Big House, Up Close: Magnificent Abodes Around the World, #1: The Biltmore Estate
There is majesty and allure in the artistry of grand abodes, castles, and estates that glow with architectural and aesthetic greatness. Simple living, affordable housing initiatives, and waste reduction are important cultural movements in an age of pollution, economic disparity, and overpopulation, and there is also still a wonder to be experienced in exploring great and ambitious buildings, historic structures, and grand, creatively designed homes. This is the first in a series of articles exploring “Big Houses, Up Close”—a view of homes, estates, palaces, and castles around the world that are amazing and grand. The aim is to look at their history, life story, socio-economic imprint and identity, and in what incarnation they exist today. These magnificent abodes have violent, mundane, beautiful, and/or tragic stories, depending on your point of view. Some currently can and do retain multiple residents, house political machinery, or serve to entertain or educate the public about history, architecture, and art. First up in the “Big House, Up Close” series is The Biltmore Estate in Asheville, North Carolina.
This mammoth home and estate was built between 1889-1895, with later additions added as well, and with a history of both old school American glamour and environmental stewardship. This elaborate summer home of the Vanderbilt family was built during what was labelled the Gilded Age by 1920’s historians, a term taken from the 1873 novel, The Gilded Age: A Tale of Today, co-written by Mark Twain and Charles Dudley Warner. The term was used to describe the late 19th century in the US as a time that wrestled with industrialization, immigration, poverty, and social and civil struggle after the Civil War and Reconstruction, and that was gilded or thinly coated with gold by the veneer of economic expansion and inequitable wealth.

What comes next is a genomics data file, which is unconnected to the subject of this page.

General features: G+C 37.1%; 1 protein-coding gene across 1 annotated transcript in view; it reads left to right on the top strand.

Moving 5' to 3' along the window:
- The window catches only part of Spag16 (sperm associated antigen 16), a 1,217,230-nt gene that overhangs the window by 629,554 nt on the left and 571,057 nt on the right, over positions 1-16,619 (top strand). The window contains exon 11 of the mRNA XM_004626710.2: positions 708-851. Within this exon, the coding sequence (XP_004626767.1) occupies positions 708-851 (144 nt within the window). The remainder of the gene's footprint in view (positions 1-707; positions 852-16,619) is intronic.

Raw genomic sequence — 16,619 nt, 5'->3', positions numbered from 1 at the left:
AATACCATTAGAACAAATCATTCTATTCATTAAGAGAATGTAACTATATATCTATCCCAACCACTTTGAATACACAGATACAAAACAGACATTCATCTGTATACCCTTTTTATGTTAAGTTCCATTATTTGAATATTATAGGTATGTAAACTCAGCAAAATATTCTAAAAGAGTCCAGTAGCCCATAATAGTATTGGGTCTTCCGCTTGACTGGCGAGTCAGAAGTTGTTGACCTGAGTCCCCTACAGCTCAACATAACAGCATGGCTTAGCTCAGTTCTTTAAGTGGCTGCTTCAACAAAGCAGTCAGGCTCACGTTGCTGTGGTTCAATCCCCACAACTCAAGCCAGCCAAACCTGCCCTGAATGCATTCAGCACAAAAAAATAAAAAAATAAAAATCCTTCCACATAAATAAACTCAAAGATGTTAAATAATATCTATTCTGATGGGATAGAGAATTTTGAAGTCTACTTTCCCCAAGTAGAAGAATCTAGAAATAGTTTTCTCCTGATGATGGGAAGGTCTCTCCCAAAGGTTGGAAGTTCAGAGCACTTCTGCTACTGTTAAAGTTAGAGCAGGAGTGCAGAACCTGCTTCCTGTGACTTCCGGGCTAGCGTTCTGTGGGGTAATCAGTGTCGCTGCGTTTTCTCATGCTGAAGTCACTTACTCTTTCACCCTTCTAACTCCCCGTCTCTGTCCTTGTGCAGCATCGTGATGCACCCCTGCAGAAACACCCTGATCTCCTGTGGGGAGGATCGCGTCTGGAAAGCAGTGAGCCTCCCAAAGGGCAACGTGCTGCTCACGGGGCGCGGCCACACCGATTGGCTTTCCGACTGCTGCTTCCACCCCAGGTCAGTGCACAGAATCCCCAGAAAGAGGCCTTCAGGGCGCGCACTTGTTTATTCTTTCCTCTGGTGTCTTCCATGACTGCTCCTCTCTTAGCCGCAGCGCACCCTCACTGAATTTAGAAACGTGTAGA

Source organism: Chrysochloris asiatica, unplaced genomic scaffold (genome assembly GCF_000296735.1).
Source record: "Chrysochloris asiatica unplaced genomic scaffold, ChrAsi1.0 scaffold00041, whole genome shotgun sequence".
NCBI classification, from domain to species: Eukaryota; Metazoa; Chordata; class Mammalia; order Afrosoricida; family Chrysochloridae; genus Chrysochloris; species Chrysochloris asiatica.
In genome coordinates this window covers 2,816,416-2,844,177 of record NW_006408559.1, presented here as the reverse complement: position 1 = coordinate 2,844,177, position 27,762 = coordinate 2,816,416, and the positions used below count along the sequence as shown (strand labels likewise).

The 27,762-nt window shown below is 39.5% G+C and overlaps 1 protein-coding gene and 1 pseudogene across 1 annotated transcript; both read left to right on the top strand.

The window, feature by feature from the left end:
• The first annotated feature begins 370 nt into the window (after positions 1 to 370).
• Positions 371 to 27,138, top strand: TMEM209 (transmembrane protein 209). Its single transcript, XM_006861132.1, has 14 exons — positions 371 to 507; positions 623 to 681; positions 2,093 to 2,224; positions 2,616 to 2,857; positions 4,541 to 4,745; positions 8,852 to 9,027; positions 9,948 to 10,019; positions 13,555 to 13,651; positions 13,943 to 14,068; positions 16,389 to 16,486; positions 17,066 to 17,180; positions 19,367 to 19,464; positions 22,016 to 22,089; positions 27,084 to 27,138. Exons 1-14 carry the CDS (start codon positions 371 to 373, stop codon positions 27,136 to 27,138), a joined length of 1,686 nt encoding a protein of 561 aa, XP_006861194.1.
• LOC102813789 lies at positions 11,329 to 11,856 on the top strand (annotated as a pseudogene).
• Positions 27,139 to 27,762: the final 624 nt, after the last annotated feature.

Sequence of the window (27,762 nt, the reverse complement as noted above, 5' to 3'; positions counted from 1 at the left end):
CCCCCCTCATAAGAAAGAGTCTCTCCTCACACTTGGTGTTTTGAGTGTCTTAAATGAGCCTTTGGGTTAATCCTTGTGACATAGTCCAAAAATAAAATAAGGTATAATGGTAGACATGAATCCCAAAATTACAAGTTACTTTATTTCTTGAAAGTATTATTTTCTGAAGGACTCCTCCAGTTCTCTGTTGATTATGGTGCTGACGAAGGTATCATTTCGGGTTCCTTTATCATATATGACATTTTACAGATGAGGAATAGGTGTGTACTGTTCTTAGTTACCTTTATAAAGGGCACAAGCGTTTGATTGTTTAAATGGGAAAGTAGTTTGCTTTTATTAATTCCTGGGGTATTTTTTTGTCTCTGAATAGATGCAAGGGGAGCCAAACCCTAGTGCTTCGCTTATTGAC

The Vanderbilt Family and Their Country Home
The Vanderbilts were a Dutch Staten Island family, whose ancestors were farmers who had immigrated. In Dutch, Vanderbilt means “from the low hill.” Natalie Robehmed of Forbes shares that the fourth of nine children, Cornelius ‘Commodore’ Vanderbilt,
“started the family business by borrowing $100 from his mother and piloting a passenger boat on Staten Island in 1810.”
He then went on to build a shipping and railroad empire that spanned generations and made his family one of America’s wealthiest. Vanderbilt took on his business rival Robert Fulton who held a shipping monopoly and won an early landmark case in US interstate commerce law.
As well as leading the shipping industry and building mansions in New York, the family was known for philanthropic works such as giving millions to the YMCA and Columbia University, among other recipients. The Vanderbilt era of extreme wealth slowed as the family sold shares and as freight declined with the increased use of trucks and planes after WWII. Cornelius Vanderbilt died in 1877, and it was his grandson, George Vanderbilt, who had the Biltmore Estate erected.
The Biltmore House, Grounds, and Winery